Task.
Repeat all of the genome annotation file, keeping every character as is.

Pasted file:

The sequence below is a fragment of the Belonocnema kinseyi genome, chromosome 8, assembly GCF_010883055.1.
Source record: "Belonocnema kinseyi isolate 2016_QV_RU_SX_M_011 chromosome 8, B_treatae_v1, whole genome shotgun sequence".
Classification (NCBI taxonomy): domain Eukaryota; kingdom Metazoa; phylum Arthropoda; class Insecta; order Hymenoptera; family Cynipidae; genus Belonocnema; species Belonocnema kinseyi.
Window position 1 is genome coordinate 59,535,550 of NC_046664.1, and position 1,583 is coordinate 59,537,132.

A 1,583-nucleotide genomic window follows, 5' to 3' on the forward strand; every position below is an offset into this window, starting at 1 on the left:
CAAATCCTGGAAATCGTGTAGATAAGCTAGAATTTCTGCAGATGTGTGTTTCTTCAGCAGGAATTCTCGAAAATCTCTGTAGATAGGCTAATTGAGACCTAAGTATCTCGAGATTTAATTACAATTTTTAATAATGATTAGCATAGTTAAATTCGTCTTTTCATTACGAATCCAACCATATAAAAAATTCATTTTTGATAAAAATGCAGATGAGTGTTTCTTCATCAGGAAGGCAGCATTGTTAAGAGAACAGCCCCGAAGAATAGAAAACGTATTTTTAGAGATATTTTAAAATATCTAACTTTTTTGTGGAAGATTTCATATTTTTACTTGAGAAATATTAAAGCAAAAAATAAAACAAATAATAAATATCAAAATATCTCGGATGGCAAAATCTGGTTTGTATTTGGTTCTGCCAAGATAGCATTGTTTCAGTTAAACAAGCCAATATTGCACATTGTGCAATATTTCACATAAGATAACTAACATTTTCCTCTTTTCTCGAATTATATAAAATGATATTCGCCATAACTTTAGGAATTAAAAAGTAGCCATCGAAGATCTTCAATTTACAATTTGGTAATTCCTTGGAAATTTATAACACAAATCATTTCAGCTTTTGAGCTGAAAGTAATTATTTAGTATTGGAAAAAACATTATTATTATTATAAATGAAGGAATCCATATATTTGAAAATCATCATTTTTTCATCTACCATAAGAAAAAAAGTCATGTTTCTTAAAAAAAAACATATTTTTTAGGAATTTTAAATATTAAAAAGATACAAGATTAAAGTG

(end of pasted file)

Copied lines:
The sequence below is a fragment of the Belonocnema kinseyi genome, chromosome 8, assembly GCF_010883055.1.
Source record: "Belonocnema kinseyi isolate 2016_QV_RU_SX_M_011 chromosome 8, B_treatae_v1, whole genome shotgun sequence".
Classification (NCBI taxonomy): domain Eukaryota; kingdom Metazoa; phylum Arthropoda; class Insecta; order Hymenoptera; family Cynipidae; genus Belonocnema; species Belonocnema kinseyi.
Window position 1 is genome coordinate 59,535,550 of NC_046664.1, and position 1,583 is coordinate 59,537,132.

A 1,583-nucleotide genomic window follows, 5' to 3' on the forward strand; every position below is an offset into this window, starting at 1 on the left:
CAAATCCTGGAAATCGTGTAGATAAGCTAGAATTTCTGCAGATGTGTGTTTCTTCAGCAGGAATTCTCGAAAATCTCTGTAGATAGGCTAATTGAGACCTAAGTATCTCGAGATTTAATTACAATTTTTAATAATGATTAGCATAGTTAAATTCGTCTTTTCATTACGAATCCAACCATATAAAAAATTCATTTTTGATAAAAATGCAGATGAGTGTTTCTTCATCAGGAAGGCAGCATTGTTAAGAGAACAGCCCCGAAGAATAGAAAACGTATTTTTAGAGATATTTTAAAATATCTAACTTTTTTGTGGAAGATTTCATATTTTTACTTGAGAAATATTAAAGCAAAAAATAAAACAAATAATAAATATCAAAATATCTCGGATGGCAAAATCTGGTTTGTATTTGGTTCTGCCAAGATAGCATTGTTTCAGTTAAACAAGCCAATATTGCACATTGTGCAATATTTCACATAAGATAACTAACATTTTCCTCTTTTCTCGAATTATATAAAATGATATTCGCCATAACTTTAGGAATTAAAAAGTAGCCATCGAAGATCTTCAATTTACAATTTGGTAATTCCTTGGAAATTTATAACACAAATCATTTCAGCTTTTGAGCTGAAAGTAATTATTTAGTATTGGAAAAAACATTATTATTATTATAAATGAAGGAATCCATATATTTGAAAATCATCATTTTTTCATCTACCATAAGAAAAAAAGTCATGTTTCTTAAAAAAAAACATATTTTTTAGGAATTTTAAATATTAAAAAGATACAAGATTAAAGTG